Parents of international students may have degrees from another country, but many are unable to help their children navigate the American college experience, such as registering for classes or applying for financial aid, said Courtney Brecheen, UT Dallas associate dean of undergraduate education. Brecheen is also a first-generation college graduate.
“Their parents’ application process was different, their steps after gaining admission were different, and their expectations of what their student will go through during their undergraduate career is very different,” she said.
In terms of academics, international first-generation students at UT Dallas tend to be high-performing. However, they struggle with finding a sense of belonging, which is why social programming is so important, Brecheen said.
“It’s not just about academic performance—it’s also about making sure that these students have a group of peers with the same experience,” she said.
STARTING ON THE RIGHT FOOT
UT Dallas’ efforts to integrate first-generation students begin before the first day of college.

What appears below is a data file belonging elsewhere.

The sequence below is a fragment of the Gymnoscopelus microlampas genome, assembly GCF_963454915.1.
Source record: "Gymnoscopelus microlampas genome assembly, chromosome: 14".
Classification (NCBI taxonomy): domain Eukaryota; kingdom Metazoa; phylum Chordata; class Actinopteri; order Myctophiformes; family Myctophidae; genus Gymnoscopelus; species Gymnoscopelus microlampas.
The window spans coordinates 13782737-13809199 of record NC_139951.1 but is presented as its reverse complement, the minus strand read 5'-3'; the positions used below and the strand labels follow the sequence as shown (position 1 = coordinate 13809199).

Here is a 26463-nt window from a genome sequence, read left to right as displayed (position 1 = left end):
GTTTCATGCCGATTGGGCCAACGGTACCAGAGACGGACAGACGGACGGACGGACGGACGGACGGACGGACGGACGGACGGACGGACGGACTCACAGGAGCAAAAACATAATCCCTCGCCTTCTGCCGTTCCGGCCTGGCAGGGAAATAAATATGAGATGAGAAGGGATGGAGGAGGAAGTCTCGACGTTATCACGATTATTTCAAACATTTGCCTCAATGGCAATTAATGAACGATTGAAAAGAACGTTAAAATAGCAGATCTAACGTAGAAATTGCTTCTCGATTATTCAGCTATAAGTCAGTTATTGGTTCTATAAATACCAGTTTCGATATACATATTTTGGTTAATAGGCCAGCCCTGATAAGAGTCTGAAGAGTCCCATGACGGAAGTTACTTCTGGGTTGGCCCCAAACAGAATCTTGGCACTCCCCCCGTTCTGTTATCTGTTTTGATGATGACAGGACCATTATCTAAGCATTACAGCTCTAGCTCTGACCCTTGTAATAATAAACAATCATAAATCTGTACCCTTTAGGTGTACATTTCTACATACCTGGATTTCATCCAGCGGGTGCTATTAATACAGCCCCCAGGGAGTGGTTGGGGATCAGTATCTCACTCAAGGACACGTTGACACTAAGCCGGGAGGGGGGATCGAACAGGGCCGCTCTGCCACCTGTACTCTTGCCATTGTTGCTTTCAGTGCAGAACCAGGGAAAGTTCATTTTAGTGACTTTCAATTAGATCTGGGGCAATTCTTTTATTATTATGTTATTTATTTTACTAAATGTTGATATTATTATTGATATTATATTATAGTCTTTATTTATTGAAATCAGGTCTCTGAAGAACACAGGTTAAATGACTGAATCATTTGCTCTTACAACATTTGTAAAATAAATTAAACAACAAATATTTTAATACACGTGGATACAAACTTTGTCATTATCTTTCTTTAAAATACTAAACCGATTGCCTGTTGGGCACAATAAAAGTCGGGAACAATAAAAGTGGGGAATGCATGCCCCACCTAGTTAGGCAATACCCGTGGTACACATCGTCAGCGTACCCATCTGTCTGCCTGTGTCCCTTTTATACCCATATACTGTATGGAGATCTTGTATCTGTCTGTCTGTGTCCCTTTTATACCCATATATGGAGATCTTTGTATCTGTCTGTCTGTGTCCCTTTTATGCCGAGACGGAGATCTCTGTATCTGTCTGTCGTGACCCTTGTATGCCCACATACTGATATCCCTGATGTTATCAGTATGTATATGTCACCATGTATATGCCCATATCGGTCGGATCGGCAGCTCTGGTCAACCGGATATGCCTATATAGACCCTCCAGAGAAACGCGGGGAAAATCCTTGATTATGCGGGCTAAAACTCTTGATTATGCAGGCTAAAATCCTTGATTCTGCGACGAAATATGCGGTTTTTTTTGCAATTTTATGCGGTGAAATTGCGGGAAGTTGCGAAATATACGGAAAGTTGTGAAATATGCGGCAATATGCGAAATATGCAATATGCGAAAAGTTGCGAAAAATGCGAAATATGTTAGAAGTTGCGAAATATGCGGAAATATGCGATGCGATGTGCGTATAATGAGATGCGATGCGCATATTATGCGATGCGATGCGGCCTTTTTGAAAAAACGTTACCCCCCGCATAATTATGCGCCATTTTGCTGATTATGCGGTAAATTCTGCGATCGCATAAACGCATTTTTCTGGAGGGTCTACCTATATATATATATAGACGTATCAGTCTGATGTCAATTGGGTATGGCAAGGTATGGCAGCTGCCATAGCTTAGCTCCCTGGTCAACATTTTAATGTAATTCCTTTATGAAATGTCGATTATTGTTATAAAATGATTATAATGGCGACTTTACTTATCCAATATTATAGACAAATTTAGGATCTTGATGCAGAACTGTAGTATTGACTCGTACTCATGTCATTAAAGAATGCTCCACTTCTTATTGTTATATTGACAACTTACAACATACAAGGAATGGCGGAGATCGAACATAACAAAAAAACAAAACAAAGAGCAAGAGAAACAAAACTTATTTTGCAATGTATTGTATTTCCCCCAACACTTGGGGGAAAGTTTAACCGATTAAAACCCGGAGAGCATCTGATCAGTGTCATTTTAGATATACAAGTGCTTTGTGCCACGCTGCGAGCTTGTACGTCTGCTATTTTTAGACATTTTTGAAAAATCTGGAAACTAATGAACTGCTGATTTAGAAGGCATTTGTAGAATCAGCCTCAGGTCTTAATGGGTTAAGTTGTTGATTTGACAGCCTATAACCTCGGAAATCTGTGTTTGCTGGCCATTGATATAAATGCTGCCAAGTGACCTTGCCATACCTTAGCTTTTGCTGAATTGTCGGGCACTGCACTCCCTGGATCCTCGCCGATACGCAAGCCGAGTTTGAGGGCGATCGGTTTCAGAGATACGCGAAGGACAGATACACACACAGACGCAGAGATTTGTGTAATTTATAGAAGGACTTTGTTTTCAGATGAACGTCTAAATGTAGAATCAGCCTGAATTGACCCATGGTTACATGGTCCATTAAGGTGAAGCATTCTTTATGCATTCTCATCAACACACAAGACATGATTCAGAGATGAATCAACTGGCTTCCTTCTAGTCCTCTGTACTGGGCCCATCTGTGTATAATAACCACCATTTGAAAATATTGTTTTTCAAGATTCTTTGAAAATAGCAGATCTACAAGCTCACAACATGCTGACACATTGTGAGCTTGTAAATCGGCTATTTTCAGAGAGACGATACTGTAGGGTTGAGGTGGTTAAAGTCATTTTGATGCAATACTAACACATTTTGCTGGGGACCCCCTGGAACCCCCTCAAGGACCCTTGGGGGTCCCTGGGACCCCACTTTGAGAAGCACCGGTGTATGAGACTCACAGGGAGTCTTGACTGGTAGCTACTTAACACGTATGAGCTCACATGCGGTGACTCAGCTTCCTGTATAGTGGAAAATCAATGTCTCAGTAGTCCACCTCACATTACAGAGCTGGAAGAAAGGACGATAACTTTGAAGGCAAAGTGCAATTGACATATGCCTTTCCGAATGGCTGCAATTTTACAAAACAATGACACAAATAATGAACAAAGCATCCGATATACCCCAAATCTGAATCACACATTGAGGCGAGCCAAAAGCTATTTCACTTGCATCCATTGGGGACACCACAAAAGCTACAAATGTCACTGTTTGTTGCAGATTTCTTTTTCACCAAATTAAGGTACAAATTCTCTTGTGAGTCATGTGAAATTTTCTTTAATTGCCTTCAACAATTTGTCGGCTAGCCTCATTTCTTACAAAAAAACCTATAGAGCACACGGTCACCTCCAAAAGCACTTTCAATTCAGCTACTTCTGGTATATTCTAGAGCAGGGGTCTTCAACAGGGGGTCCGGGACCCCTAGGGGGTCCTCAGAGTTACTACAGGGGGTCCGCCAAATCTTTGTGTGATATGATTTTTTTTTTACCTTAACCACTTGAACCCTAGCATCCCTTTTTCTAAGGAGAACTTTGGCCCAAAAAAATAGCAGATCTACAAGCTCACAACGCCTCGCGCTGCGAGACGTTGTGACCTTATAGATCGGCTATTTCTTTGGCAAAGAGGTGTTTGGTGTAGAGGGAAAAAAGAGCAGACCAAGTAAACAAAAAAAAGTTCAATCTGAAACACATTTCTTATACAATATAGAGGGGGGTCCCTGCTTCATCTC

The Academic Bridge Program, founded in 2000, provides summer tutoring to incoming freshmen who graduate in the top 25% of their class and who are also from low-income homes. The program currently serves about 150 students, the vast majority of whom are first-generation, director Soli Ghirmai said.
“We do a lot of handholding, and they trust us to guide them and to help them bridge [the transition] from high school to college,” she said.
Students in the program take math, rhetoric and seminar courses—all of which count toward their college credits. They also meet with mentors and advisers who give advice on classes to take, majors to establish or organizations to get involved with.
“They are paying for these services, but they don’t know where to go to get help,” Ghirmai said.
Academic Bridge students have access to mentoring, tutoring and advising throughout their college careers. They are also eligible for housing and utility assistance, a meal plan and book scholarships, Ghirmai said.
The success of the program speaks for itself. About 90% of Academic Bridge students return to the program as sophomores; about 45% major in engineering, science or business management; and roughly 70% graduate with a bachelor’s degree, a rate higher than the university, state and national averages.
“Our students persevere through a lot, and a lot of them have had to grow up a lot sooner than others,” Ghirmai said. “I think that makes them work harder, work smarter.”